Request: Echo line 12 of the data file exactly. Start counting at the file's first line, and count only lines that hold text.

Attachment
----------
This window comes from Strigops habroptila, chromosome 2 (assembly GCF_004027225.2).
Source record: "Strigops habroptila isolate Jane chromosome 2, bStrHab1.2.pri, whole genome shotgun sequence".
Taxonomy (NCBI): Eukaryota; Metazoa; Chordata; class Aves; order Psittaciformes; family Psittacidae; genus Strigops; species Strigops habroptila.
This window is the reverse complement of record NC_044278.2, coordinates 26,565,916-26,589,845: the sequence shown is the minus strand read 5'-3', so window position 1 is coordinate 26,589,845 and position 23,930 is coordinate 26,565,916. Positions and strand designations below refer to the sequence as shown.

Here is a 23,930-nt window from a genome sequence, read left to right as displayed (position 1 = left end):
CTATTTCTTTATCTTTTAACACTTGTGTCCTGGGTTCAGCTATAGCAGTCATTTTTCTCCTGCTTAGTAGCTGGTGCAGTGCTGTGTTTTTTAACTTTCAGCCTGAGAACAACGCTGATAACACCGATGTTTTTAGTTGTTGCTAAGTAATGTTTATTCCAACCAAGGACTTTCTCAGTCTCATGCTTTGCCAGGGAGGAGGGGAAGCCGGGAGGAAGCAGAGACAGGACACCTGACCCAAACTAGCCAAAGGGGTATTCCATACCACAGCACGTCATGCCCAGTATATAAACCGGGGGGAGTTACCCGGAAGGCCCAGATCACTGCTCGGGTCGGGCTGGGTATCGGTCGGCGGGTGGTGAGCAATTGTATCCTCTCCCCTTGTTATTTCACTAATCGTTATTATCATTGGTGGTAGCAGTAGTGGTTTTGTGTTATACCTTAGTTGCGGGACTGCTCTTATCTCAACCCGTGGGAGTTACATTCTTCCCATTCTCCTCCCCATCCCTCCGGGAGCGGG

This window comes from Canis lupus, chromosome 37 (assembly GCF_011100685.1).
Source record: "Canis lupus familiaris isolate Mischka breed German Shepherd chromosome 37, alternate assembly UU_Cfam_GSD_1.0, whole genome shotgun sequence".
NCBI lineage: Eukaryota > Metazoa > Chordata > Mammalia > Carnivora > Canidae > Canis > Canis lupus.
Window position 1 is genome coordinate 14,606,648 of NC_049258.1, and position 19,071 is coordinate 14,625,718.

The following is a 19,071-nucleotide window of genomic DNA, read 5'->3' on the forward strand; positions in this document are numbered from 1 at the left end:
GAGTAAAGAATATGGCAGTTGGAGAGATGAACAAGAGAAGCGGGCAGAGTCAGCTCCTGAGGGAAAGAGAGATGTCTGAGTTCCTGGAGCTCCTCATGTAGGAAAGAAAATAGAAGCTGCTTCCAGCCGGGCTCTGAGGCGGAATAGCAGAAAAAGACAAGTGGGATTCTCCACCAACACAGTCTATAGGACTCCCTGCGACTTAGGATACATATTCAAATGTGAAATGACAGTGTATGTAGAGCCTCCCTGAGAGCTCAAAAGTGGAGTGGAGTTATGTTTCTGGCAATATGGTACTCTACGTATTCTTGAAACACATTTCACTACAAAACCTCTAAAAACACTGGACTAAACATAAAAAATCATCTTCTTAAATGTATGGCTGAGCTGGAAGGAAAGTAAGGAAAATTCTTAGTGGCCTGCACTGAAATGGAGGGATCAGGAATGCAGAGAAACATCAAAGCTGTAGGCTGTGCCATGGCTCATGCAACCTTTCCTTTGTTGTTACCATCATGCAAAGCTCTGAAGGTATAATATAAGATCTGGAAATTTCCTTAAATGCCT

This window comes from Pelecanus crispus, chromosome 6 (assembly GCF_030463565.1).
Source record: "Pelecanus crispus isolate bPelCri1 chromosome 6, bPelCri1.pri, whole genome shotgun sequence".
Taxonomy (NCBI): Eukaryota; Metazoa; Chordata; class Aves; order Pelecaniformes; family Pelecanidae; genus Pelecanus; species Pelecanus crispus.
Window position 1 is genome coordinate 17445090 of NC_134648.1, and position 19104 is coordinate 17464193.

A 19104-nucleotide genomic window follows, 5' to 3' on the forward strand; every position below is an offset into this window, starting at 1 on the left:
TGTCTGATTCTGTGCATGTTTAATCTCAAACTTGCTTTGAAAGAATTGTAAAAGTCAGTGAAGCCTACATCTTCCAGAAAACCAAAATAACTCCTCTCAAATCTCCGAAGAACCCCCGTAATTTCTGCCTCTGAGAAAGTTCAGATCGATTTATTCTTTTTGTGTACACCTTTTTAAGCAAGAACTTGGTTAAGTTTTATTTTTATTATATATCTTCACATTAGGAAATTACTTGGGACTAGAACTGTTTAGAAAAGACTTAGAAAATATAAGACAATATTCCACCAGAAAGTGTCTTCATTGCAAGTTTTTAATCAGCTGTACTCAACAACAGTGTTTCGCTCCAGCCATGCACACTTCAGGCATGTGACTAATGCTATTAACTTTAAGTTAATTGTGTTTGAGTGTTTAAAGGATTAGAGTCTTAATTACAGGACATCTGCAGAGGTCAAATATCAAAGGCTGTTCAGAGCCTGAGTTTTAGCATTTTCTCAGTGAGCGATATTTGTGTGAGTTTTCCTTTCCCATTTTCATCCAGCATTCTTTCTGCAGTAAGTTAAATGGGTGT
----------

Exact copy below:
GAGTAAAGAATATGGCAGTTGGAGAGATGAACAAGAGAAGCGGGCAGAGTCAGCTCCTGAGGGAAAGAGAGATGTCTGAGTTCCTGGAGCTCCTCATGTAGGAAAGAAAATAGAAGCTGCTTCCAGCCGGGCTCTGAGGCGGAATAGCAGAAAAAGACAAGTGGGATTCTCCACCAACACAGTCTATAGGACTCCCTGCGACTTAGGATACATATTCAAATGTGAAATGACAGTGTATGTAGAGCCTCCCTGAGAGCTCAAAAGTGGAGTGGAGTTATGTTTCTGGCAATATGGTACTCTACGTATTCTTGAAACACATTTCACTACAAAACCTCTAAAAACACTGGACTAAACATAAAAAATCATCTTCTTAAATGTATGGCTGAGCTGGAAGGAAAGTAAGGAAAATTCTTAGTGGCCTGCACTGAAATGGAGGGATCAGGAATGCAGAGAAACATCAAAGCTGTAGGCTGTGCCATGGCTCATGCAACCTTTCCTTTGTTGTTACCATCATGCAAAGCTCTGAAGGTATAATATAAGATCTGGAAATTTCCTTAAATGCCT